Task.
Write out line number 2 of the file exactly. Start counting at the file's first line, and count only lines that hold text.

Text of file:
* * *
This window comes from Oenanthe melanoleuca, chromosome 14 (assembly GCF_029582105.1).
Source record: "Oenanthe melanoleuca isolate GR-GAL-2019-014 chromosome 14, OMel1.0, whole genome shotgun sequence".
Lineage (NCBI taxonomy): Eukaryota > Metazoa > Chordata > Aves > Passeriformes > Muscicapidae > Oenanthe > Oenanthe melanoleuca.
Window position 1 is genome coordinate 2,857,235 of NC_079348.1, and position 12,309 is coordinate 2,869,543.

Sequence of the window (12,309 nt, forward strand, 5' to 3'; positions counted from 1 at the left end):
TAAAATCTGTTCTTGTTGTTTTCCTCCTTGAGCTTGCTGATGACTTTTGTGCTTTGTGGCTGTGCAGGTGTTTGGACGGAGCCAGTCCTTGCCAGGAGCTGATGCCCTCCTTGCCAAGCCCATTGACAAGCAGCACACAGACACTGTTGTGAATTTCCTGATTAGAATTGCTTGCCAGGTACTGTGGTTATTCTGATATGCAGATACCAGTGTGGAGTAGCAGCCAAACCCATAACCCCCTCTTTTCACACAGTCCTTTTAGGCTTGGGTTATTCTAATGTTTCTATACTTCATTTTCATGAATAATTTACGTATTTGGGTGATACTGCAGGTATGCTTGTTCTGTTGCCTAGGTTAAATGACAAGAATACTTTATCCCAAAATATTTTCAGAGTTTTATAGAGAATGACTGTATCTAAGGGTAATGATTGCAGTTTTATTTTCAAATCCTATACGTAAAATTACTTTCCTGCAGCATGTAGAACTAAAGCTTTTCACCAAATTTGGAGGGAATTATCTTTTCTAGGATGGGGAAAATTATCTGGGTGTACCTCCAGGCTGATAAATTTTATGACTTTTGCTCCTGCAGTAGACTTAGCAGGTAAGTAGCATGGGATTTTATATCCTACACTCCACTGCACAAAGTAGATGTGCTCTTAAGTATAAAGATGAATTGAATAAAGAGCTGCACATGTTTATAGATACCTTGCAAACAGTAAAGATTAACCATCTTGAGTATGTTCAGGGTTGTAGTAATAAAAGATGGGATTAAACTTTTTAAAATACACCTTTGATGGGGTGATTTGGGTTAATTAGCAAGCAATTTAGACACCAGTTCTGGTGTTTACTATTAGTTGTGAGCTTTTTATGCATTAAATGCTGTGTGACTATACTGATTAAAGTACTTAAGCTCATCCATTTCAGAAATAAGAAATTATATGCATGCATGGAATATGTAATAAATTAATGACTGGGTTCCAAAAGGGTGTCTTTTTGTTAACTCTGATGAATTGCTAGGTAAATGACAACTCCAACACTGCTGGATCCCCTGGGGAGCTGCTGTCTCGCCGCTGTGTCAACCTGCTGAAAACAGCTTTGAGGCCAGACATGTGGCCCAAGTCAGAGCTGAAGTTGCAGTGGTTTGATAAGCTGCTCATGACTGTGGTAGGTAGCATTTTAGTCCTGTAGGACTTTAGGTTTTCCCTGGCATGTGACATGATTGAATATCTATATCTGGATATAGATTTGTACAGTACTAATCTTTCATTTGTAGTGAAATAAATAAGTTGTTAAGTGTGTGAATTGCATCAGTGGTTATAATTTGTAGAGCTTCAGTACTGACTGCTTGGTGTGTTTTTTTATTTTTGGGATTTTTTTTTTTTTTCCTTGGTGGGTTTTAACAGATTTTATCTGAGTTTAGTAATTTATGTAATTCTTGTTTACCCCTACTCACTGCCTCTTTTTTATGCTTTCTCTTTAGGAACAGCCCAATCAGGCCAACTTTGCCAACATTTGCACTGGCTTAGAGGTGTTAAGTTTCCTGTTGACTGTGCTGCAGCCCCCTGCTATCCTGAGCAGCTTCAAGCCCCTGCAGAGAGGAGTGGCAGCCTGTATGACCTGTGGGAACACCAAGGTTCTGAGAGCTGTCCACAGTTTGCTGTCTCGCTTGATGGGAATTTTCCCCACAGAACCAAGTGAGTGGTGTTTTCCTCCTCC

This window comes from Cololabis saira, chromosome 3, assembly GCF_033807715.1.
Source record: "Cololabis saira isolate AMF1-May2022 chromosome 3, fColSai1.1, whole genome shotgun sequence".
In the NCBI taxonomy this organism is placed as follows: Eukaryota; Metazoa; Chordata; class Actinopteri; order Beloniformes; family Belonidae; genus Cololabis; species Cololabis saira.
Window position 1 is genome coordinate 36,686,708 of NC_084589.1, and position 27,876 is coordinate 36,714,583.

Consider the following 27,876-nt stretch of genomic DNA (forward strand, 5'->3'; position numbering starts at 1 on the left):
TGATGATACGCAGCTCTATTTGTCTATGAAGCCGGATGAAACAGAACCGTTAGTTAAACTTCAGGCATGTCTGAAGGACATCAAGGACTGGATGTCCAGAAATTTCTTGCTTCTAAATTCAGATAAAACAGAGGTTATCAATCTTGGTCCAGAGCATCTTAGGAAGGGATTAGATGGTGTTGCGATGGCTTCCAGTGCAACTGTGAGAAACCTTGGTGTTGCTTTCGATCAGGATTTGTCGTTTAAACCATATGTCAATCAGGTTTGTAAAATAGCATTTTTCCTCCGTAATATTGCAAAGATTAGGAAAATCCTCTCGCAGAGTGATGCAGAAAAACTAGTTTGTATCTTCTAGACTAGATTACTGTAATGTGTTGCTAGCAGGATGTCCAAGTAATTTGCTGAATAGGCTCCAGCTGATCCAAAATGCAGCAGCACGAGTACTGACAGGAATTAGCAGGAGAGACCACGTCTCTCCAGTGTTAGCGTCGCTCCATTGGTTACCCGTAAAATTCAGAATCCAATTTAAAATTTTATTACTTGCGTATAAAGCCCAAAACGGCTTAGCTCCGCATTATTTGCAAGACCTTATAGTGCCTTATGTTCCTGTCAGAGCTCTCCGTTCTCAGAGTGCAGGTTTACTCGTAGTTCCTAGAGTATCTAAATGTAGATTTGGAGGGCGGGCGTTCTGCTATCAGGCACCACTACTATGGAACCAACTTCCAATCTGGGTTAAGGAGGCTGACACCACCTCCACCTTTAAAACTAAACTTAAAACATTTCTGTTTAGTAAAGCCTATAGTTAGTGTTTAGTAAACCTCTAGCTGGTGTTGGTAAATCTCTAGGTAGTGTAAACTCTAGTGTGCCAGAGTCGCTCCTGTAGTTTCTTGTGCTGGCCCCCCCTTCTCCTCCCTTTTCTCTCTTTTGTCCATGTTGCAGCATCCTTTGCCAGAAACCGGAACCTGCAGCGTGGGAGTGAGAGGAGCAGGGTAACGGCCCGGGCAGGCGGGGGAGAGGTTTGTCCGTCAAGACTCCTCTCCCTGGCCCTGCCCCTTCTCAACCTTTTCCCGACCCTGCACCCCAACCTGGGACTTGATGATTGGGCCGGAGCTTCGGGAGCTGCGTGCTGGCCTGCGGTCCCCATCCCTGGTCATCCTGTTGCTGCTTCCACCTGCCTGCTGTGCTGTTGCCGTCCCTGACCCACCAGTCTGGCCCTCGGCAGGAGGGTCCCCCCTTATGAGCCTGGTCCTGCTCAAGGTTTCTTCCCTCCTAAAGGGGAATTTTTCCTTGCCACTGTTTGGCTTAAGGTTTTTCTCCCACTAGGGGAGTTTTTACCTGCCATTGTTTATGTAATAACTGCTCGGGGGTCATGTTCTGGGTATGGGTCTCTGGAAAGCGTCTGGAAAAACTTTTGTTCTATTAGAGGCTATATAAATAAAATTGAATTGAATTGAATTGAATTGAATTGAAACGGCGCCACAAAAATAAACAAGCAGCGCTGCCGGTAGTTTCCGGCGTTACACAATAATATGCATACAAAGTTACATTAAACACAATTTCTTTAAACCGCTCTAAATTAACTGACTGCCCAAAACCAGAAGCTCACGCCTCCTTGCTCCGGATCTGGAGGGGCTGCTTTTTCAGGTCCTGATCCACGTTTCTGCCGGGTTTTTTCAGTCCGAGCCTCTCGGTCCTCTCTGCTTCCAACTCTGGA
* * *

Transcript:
Source record: "Oenanthe melanoleuca isolate GR-GAL-2019-014 chromosome 14, OMel1.0, whole genome shotgun sequence".